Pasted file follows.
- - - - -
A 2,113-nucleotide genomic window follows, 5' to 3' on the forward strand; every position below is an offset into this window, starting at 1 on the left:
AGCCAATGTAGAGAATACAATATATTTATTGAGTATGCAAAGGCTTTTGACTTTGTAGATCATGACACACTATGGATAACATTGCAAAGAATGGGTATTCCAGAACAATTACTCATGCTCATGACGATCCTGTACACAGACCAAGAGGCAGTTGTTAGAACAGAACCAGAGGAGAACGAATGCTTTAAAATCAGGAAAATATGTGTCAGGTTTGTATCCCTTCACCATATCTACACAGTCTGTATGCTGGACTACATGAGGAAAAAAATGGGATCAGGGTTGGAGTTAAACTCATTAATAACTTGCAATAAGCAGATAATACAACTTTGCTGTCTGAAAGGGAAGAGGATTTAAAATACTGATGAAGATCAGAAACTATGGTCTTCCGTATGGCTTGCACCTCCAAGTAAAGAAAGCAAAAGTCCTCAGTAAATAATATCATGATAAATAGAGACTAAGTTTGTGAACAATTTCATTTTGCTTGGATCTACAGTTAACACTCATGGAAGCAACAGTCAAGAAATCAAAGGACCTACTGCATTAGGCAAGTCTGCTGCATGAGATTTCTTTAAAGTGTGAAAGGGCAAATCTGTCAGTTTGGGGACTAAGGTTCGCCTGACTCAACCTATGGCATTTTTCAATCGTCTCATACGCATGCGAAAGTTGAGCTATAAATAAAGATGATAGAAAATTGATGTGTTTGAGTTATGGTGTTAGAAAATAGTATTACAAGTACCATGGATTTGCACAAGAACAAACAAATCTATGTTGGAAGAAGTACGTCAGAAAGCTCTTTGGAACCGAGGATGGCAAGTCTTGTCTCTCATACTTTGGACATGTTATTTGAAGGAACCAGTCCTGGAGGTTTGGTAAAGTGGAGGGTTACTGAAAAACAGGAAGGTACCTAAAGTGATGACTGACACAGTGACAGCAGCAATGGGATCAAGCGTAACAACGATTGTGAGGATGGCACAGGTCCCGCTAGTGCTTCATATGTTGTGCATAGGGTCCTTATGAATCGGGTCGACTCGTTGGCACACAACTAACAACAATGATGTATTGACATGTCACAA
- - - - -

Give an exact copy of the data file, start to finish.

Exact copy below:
A 2,113-nucleotide genomic window follows, 5' to 3' on the forward strand; every position below is an offset into this window, starting at 1 on the left:
AGCCAATGTAGAGAATACAATATATTTATTGAGTATGCAAAGGCTTTTGACTTTGTAGATCATGACACACTATGGATAACATTGCAAAGAATGGGTATTCCAGAACAATTACTCATGCTCATGACGATCCTGTACACAGACCAAGAGGCAGTTGTTAGAACAGAACCAGAGGAGAACGAATGCTTTAAAATCAGGAAAATATGTGTCAGGTTTGTATCCCTTCACCATATCTACACAGTCTGTATGCTGGACTACATGAGGAAAAAAATGGGATCAGGGTTGGAGTTAAACTCATTAATAACTTGCAATAAGCAGATAATACAACTTTGCTGTCTGAAAGGGAAGAGGATTTAAAATACTGATGAAGATCAGAAACTATGGTCTTCCGTATGGCTTGCACCTCCAAGTAAAGAAAGCAAAAGTCCTCAGTAAATAATATCATGATAAATAGAGACTAAGTTTGTGAACAATTTCATTTTGCTTGGATCTACAGTTAACACTCATGGAAGCAACAGTCAAGAAATCAAAGGACCTACTGCATTAGGCAAGTCTGCTGCATGAGATTTCTTTAAAGTGTGAAAGGGCAAATCTGTCAGTTTGGGGACTAAGGTTCGCCTGACTCAACCTATGGCATTTTTCAATCGTCTCATACGCATGCGAAAGTTGAGCTATAAATAAAGATGATAGAAAATTGATGTGTTTGAGTTATGGTGTTAGAAAATAGTATTACAAGTACCATGGATTTGCACAAGAACAAACAAATCTATGTTGGAAGAAGTACGTCAGAAAGCTCTTTGGAACCGAGGATGGCAAGTCTTGTCTCTCATACTTTGGACATGTTATTTGAAGGAACCAGTCCTGGAGGTTTGGTAAAGTGGAGGGTTACTGAAAAACAGGAAGGTACCTAAAGTGATGACTGACACAGTGACAGCAGCAATGGGATCAAGCGTAACAACGATTGTGAGGATGGCACAGGTCCCGCTAGTGCTTCATATGTTGTGCATAGGGTCCTTATGAATCGGGTCGACTCGTTGGCACACAACTAACAACAATGATGTATTGACATGTCACAA